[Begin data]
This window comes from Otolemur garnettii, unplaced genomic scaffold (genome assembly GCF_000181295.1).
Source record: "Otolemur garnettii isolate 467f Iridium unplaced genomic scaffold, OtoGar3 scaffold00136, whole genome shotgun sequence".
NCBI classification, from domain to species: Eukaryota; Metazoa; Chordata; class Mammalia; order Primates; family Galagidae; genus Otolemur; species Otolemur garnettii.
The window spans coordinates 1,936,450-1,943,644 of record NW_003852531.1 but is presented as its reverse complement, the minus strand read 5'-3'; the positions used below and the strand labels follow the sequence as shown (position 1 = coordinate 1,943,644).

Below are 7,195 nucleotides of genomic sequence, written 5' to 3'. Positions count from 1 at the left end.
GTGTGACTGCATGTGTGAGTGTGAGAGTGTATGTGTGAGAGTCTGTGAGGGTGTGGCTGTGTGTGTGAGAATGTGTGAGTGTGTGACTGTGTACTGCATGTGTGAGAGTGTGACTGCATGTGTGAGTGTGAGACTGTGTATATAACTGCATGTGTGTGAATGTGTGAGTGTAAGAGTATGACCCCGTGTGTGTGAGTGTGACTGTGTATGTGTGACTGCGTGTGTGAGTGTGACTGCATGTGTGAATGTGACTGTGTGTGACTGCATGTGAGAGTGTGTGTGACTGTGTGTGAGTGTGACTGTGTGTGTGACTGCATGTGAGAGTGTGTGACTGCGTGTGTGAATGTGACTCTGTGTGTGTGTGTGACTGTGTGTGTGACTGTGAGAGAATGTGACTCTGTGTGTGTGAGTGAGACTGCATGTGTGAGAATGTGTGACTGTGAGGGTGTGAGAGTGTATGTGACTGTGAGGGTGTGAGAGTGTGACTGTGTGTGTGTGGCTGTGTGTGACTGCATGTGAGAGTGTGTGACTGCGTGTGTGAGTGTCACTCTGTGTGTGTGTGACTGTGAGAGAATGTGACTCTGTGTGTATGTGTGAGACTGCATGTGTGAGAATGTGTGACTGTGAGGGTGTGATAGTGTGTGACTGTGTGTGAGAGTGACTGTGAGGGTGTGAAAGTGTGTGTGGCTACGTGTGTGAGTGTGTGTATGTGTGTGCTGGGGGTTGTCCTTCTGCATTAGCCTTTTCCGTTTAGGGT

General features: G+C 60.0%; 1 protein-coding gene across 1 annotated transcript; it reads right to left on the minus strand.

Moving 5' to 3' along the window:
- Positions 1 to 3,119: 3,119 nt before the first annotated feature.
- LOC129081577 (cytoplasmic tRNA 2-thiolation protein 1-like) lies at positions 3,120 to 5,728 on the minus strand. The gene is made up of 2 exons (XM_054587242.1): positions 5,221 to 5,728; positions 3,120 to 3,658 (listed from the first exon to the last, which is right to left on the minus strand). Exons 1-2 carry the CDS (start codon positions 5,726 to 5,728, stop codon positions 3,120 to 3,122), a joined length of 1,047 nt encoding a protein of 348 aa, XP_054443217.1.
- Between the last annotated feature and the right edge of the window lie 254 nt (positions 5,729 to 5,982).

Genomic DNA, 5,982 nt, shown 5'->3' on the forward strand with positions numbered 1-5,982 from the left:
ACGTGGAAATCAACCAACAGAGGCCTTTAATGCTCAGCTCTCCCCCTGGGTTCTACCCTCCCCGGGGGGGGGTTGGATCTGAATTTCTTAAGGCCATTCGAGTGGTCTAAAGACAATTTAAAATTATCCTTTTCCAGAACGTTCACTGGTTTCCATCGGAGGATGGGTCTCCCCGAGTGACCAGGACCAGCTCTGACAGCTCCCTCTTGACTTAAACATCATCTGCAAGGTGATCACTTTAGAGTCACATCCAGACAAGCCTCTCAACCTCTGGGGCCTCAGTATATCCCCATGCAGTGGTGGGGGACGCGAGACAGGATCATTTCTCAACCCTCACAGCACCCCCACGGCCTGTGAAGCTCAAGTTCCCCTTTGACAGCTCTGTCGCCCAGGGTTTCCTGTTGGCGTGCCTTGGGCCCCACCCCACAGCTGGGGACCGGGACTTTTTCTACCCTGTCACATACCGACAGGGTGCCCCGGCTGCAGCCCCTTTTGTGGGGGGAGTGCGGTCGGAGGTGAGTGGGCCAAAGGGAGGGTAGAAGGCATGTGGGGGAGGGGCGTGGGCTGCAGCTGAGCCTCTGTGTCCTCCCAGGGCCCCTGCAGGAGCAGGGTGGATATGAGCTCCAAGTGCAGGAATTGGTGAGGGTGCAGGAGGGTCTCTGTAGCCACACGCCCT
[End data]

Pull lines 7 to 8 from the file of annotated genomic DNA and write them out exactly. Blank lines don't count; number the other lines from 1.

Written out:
General features: G+C 60.0%; 1 protein-coding gene across 1 annotated transcript; it reads right to left on the minus strand.

Moving 5' to 3' along the window: